Affordability is also becoming a signal concern in the Syrian markets. Prices of goods have increased to more than 20 times their 2011 value, due largely to the destruction of Syria’s productive sector, high transportation costs, rising cost of imports, and currency devaluation. In addition to these challenges, the government’s shrinking foreign currency reserves have forced the Central Bank to abandon or restructure price supports and import mechanisms. Absent effective state-supported financing, merchants have been forced to resort to the black market to source the dollars needed to finance imports, including consumer goods and industrial and agricultural inputs. The increased costs of these transactions have ultimately been passed onto consumers. Consumers have also been squeezed by currency devaluation. Depleted foreign reserves have caused the pound to fall from 500 to 1,000 SYP to the dollar in the closing months of 2019, while the exchange rate currently hovers near 1,300 SYP to the dollar. In effect, currency depreciation and price hikes have consistently eroded Syrians’ real income while consuming household savings.
At the same time, household purchasing power has never been more inadequate to cover rising costs. One study conducted by a Damascus-based newspaper estimates that the average cost of living in Damascus during the first quarter of 2020 rose to 430,000 SYP (approx. $334) per month, partly reflecting the expected impact of pandemic response measures.12 Reportedly, average monthly food consumption alone amounted to 230,000 SYP (approx $180). Notably, despite the steady rise in prices, salaries have not increased. Average monthly salaries remained fixed between 50,000-80,000 SYP (approx. $39-62) for both the public and private sector. A more recent report by another Damascus-based newspaper indicated that since the first COVID-19 case was reported in Syria, prices have increased by approximately 75%.13 This rise was partly attributed to the increased demand for food products during Ramadan, which began in late April and is a period during which spending on food is often prioritized, adding upward pressure to food prices. The report estimated that the average monthly food costs for a family of five rose to 600,000 SYP (approx. $465).
Foreign remittances constitute a vital economic lifeline to Syria. The importance of this support has increased as Syria’s economic crisis has deepend, and over time, remittances have become a crucial safety net as inflation and currency depreciation have exhausted Syrians’ savings. However, the global nature of the COVID-19 pandemic also jeopardizes the livelihoods of the Syrian diaspora, which is centered predominantly in the Gulf and Europe, thus placing greater strain on Syrians in Syria. Of note, remittances have also been important to the Government of Syria itself. Foreign money transfers have become a crucial source of foreign reserves, particularly in light of the stark decline in oil exports and tourism revenues throughout the conflict.14 Without a dependable supply of foreign reserves, the Central Bank will struggle to finance imports or halt the devaluation of the Syrian pound. Both of these outcomes will disproportionately affect the most at-risk Syrians.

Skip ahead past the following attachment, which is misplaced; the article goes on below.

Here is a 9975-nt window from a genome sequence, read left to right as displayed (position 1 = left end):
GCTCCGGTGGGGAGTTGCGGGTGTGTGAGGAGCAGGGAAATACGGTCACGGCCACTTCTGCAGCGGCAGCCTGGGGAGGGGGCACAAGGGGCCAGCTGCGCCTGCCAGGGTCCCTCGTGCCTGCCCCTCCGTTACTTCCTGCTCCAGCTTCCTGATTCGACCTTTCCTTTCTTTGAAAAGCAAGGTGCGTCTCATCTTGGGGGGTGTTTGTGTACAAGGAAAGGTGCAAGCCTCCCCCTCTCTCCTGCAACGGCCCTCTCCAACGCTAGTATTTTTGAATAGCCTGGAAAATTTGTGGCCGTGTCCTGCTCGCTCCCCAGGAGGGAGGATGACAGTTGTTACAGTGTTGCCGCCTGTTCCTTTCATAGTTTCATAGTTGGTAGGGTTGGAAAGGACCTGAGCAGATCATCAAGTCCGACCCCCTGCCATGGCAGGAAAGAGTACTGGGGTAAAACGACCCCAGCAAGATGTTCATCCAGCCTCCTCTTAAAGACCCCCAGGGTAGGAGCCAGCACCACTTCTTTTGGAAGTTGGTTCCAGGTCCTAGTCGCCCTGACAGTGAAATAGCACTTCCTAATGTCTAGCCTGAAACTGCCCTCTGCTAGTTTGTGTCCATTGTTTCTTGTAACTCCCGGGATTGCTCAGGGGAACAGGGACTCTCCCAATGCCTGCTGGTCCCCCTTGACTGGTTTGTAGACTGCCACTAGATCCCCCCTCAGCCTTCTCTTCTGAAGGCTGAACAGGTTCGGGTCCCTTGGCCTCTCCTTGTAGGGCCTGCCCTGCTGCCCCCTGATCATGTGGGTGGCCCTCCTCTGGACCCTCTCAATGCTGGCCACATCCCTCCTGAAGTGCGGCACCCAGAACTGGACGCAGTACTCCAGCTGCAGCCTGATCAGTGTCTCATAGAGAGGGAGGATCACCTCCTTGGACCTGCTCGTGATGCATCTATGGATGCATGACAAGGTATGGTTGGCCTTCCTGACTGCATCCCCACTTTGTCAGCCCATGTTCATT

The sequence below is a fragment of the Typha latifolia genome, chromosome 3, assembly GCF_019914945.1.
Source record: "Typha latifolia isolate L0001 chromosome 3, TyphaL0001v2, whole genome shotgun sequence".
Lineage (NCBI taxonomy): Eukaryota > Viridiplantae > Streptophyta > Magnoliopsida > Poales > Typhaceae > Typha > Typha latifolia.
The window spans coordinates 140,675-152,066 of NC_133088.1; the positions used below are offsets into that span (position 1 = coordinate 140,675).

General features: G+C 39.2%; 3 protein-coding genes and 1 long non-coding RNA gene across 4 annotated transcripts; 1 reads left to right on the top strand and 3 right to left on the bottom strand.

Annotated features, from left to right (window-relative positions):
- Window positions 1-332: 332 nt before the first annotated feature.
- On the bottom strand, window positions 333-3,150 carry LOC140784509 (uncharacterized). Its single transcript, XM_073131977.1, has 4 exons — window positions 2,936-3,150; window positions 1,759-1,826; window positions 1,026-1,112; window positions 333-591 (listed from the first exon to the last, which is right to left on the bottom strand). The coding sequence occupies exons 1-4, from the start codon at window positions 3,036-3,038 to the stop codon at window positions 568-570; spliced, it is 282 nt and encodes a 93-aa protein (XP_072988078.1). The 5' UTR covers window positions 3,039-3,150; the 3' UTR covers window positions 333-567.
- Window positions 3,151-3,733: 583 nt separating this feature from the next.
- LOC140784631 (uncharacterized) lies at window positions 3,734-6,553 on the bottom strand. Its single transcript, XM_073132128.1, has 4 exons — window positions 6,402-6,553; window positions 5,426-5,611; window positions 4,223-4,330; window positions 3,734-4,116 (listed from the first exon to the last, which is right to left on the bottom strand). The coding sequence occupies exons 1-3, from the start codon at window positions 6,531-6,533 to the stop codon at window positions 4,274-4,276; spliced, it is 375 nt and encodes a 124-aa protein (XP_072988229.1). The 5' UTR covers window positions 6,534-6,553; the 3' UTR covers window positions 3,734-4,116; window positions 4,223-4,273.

However, there is evidence to suggest that the volume of remittances was in dramatic decline even prior to the current epidemic. Damascus University economics professor Ali Kanaan projects15 that all daily foreign transfers into Syria will decrease to approximately $2 million in 2020 (approx. $700 million annually), down from $12 million in 2018 (approximately $4.4 billion annually), although the exact volume of remittances is difficult to verify.16 Three factors explain this decline. The first is domestic. The Government of Syria’s security measures to crackdown on black market transfers have limited foreign currency inflows. These efforts culminated in the 18 January decrees imposing severe punishments in a desperate attempt to protect the Syrian pound through intimidation and severe restrictions (see: Syria Update 27 January). However, this did little to achieve its intended effect, as the measures merely pushed black market currency change operations further outside the Government’s purview.